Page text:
Trends Impacting Data Security: Social Networking

This is part 2 of a series on security trends in recognition of Cybersecurity Awareness Month throughout October. Each week this month, we’ll be looking at major trends affecting cybersecurity.

Some new trends in the way we conduct business and interact with others are facilitating data leakage as well as cyber attacks. One such trend is the adoption of social networking as a business tool. Today, the use of social networks in the workplace is common, and the adoption of Web 2.0 enables this new highly collaborative business environment. But Web 2.0 brings with it diverse security risks that are being exploited by cyber criminals to gain access to valuable private personal and business data. For example, if the server-browser trust relationship is not configured properly in the new Web 2.0 environment, it becomes a prime target for cross-site scripting and code injection, both of which facilitate the rapid delivery of malware via drive-by-downloads to unsuspecting users. In 2007, one social networking site was infected by a JavaScript worm that subsequently infected more than 670,000 users.

Untitled Secure Socket Layer (SSL) technology is being adopted by numerous Web 2.0 application providers. While this attempts to provide a secure communications link to banks and other financial institutions, for example, cybercriminals have found that they, too, can leverage the “secure communications link” to transport their malware and steal information and sometimes money without ever being detected. This is possible since SSL traffic flows freely through most firewalls without ever being inspected by end-point security tools such as intrusion detection systems and data-loss prevention technologies.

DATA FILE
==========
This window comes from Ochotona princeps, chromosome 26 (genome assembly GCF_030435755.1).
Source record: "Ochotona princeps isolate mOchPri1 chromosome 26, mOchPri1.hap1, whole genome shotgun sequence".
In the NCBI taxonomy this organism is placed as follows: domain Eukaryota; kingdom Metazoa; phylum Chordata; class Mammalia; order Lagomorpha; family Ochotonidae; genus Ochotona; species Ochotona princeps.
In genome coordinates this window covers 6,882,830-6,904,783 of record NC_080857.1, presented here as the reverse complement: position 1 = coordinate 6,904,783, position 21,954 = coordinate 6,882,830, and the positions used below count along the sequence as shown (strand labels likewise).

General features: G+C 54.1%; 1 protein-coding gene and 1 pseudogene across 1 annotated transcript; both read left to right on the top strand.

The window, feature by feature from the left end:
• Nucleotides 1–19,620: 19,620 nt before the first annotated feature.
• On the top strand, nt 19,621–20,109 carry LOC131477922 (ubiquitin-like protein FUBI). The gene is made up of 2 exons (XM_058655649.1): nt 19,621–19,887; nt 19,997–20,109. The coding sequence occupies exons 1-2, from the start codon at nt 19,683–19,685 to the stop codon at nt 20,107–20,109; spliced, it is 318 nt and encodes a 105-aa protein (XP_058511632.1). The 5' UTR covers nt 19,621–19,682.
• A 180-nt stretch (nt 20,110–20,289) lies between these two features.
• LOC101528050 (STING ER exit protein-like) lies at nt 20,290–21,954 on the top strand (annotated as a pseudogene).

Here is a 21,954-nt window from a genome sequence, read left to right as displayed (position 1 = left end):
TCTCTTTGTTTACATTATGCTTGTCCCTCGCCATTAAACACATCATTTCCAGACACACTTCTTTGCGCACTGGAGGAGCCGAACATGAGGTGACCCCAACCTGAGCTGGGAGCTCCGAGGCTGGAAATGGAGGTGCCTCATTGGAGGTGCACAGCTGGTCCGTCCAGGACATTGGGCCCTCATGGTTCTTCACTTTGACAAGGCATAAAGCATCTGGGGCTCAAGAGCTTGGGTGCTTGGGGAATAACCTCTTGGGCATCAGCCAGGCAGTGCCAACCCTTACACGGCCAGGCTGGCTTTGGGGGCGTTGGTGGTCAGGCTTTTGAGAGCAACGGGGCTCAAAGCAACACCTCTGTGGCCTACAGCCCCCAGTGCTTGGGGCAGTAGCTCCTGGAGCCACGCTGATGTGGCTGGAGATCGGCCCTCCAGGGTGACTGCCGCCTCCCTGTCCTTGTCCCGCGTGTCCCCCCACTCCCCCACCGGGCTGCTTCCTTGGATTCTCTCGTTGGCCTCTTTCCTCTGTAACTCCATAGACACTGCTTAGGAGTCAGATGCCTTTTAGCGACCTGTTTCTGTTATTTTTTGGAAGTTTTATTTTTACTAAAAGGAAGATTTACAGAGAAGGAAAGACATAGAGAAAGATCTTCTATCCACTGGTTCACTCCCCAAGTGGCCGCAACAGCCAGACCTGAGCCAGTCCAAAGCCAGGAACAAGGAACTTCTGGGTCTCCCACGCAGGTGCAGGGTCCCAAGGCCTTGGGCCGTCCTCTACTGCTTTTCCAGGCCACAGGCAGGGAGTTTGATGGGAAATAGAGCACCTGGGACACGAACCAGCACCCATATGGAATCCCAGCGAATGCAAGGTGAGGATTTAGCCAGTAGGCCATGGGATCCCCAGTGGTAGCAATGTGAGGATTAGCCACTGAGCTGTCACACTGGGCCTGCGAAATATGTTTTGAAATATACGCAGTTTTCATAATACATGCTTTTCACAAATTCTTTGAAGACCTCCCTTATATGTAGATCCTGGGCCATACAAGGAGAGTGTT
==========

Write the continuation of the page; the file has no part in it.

With the wide-spread adoption of SSL, how can companies ensure that they are being compliant, or that they are not spreading malware and botnets? SSL inspection is becoming an increasingly necessary security measure. In order to ensure the integrity of the data being passed through the corporate firewall, leading financial institutions, for example, are employing hardware appliances that operate as a “bump in the wire” to quickly inspect and forward or block network traffic.

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About the Author: Pam Cawthorn